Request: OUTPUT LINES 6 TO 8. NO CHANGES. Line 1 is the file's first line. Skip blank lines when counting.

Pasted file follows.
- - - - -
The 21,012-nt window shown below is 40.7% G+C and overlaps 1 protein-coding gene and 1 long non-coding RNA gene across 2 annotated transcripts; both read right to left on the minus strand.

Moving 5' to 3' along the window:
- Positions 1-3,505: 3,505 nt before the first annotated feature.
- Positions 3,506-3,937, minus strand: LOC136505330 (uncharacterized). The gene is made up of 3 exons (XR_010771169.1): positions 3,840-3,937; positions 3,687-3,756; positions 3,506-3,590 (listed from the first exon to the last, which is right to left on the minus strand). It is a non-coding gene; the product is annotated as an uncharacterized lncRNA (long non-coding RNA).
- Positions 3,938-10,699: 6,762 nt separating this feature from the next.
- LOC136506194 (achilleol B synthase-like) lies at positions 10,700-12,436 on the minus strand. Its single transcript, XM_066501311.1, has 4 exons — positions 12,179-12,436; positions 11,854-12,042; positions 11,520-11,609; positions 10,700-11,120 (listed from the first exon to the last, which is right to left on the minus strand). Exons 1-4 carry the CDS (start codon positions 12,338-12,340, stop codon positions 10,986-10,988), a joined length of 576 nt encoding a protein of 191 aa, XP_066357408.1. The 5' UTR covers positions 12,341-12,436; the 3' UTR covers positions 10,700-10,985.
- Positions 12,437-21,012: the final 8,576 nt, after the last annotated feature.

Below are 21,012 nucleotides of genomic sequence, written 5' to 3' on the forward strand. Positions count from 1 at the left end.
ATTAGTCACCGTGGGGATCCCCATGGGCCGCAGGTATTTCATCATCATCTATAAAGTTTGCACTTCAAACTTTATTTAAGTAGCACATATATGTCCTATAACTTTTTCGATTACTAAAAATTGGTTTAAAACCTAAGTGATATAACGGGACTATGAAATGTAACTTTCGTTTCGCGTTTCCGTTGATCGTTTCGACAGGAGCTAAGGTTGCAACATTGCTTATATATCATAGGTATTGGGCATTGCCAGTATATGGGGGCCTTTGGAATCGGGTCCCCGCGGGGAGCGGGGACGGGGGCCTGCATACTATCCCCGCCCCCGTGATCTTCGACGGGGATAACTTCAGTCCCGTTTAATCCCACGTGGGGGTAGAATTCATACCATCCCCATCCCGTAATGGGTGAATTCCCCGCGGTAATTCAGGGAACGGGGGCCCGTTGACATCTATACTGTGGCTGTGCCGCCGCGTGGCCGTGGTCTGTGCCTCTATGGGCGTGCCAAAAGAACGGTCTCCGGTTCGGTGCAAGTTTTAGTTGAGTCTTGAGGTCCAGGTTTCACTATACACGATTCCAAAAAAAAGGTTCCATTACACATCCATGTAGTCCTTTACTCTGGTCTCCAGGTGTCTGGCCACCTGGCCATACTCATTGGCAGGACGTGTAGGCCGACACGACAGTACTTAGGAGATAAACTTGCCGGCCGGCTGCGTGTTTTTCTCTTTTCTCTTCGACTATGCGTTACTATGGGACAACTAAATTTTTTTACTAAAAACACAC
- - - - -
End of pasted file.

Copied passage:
- LOC136506194 (achilleol B synthase-like) lies at positions 10,700-12,436 on the minus strand. Its single transcript, XM_066501311.1, has 4 exons — positions 12,179-12,436; positions 11,854-12,042; positions 11,520-11,609; positions 10,700-11,120 (listed from the first exon to the last, which is right to left on the minus strand). Exons 1-4 carry the CDS (start codon positions 12,338-12,340, stop codon positions 10,986-10,988), a joined length of 576 nt encoding a protein of 191 aa, XP_066357408.1. The 5' UTR covers positions 12,341-12,436; the 3' UTR covers positions 10,700-10,985.
- Positions 12,437-21,012: the final 8,576 nt, after the last annotated feature.

Below are 21,012 nucleotides of genomic sequence, written 5' to 3' on the forward strand. Positions count from 1 at the left end.